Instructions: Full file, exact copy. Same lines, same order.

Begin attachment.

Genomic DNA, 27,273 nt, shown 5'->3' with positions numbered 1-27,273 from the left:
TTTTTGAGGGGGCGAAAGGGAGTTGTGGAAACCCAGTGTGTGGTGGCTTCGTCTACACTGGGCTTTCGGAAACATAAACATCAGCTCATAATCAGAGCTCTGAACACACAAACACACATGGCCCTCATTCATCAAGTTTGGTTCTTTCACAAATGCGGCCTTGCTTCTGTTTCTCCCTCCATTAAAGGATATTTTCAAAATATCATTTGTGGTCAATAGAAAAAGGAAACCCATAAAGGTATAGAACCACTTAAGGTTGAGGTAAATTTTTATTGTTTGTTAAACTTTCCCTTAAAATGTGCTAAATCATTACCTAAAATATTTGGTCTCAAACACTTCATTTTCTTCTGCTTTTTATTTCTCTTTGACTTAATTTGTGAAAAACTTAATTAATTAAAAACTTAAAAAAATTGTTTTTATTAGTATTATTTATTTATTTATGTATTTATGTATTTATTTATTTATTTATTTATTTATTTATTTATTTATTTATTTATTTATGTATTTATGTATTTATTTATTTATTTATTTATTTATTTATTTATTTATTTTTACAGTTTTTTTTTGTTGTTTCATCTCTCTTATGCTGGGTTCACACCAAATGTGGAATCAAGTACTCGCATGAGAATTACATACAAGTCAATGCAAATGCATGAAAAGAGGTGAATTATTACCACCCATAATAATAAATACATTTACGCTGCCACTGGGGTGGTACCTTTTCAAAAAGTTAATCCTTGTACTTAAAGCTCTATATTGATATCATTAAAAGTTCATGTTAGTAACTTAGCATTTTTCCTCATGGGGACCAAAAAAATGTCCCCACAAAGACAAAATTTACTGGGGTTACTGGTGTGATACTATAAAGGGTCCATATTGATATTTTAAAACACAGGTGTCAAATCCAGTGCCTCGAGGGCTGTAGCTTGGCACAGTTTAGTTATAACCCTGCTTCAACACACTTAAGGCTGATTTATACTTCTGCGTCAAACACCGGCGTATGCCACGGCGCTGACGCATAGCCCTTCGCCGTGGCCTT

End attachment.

Genomic DNA, 27,273 nt, shown 5'->3' with positions numbered 1-27,273 from the left:
TTTTTGAGGGGGCGAAAGGGAGTTGTGGAAACCCAGTGTGTGGTGGCTTCGTCTACACTGGGCTTTCGGAAACATAAACATCAGCTCATAATCAGAGCTCTGAACACACAAACACACATGGCCCTCATTCATCAAGTTTGGTTCTTTCACAAATGCGGCCTTGCTTCTGTTTCTCCCTCCATTAAAGGATATTTTCAAAATATCATTTGTGGTCAATAGAAAAAGGAAACCCATAAAGGTATAGAACCACTTAAGGTTGAGGTAAATTTTTATTGTTTGTTAAACTTTCCCTTAAAATGTGCTAAATCATTACCTAAAATATTTGGTCTCAAACACTTCATTTTCTTCTGCTTTTTATTTCTCTTTGACTTAATTTGTGAAAAACTTAATTAATTAAAAACTTAAAAAAATTGTTTTTATTAGTATTATTTATTTATTTATGTATTTATGTATTTATTTATTTATTTATTTATTTATTTATTTATTTATTTATTTATTTATGTATTTATGTATTTATTTATTTATTTATTTATTTATTTATTTATTTATTTTTACAGTTTTTTTTTGTTGTTTCATCTCTCTTATGCTGGGTTCACACCAAATGTGGAATCAAGTACTCGCATGAGAATTACATACAAGTCAATGCAAATGCATGAAAAGAGGTGAATTATTACCACCCATAATAATAAATACATTTACGCTGCCACTGGGGTGGTACCTTTTCAAAAAGTTAATCCTTGTACTTAAAGCTCTATATTGATATCATTAAAAGTTCATGTTAGTAACTTAGCATTTTTCCTCATGGGGACCAAAAAAATGTCCCCACAAAGACAAAATTTACTGGGGTTACTGGTGTGATACTATAAAGGGTCCATATTGATATTTTAAAACACAGGTGTCAAATCCAGTGCCTCGAGGGCTGTAGCTTGGCACAGTTTAGTTATAACCCTGCTTCAACACACTTAAGGCTGATTTATACTTCTGCGTCAAACACCGGCGTATGCCACGGCGCTGACGCATAGCCCTTCGCCGTGGCCTT